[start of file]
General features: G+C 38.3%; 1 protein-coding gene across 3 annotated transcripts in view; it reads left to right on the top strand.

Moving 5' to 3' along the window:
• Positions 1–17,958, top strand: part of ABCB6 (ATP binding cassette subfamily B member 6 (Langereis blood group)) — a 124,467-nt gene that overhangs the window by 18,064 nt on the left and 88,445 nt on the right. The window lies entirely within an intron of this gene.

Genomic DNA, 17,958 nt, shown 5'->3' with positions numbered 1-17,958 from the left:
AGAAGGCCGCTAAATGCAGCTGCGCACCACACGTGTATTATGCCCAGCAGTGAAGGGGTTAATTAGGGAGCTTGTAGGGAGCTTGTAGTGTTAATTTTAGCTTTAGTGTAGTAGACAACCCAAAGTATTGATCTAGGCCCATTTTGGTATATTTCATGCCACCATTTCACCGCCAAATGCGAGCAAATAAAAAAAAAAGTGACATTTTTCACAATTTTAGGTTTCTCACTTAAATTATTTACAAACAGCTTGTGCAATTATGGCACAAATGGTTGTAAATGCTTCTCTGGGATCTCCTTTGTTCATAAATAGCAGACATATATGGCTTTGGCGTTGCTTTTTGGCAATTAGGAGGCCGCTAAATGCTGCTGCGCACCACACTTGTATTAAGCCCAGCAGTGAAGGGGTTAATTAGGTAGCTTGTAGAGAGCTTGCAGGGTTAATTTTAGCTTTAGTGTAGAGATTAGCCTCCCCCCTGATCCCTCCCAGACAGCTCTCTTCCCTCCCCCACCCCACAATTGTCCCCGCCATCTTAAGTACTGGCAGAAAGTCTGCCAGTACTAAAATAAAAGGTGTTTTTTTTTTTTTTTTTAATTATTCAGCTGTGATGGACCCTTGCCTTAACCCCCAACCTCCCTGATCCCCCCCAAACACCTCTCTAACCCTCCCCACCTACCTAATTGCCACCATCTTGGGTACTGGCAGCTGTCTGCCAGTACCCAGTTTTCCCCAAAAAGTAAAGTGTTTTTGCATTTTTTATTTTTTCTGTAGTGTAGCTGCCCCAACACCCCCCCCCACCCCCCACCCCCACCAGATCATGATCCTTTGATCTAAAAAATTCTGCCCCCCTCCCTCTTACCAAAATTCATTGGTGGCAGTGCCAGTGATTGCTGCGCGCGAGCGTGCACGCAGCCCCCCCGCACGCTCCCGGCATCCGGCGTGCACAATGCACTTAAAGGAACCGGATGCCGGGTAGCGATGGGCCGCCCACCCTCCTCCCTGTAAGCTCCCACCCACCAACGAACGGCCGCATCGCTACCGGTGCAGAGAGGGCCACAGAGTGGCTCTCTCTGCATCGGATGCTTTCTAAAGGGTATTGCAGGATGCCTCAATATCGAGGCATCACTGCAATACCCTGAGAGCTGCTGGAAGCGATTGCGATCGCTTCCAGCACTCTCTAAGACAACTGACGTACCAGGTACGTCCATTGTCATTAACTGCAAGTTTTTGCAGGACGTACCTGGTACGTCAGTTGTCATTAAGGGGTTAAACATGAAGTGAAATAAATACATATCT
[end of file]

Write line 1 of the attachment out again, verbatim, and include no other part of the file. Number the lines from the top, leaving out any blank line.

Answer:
General features: G+C 38.3%; 1 protein-coding gene across 3 annotated transcripts in view; it reads left to right on the top strand.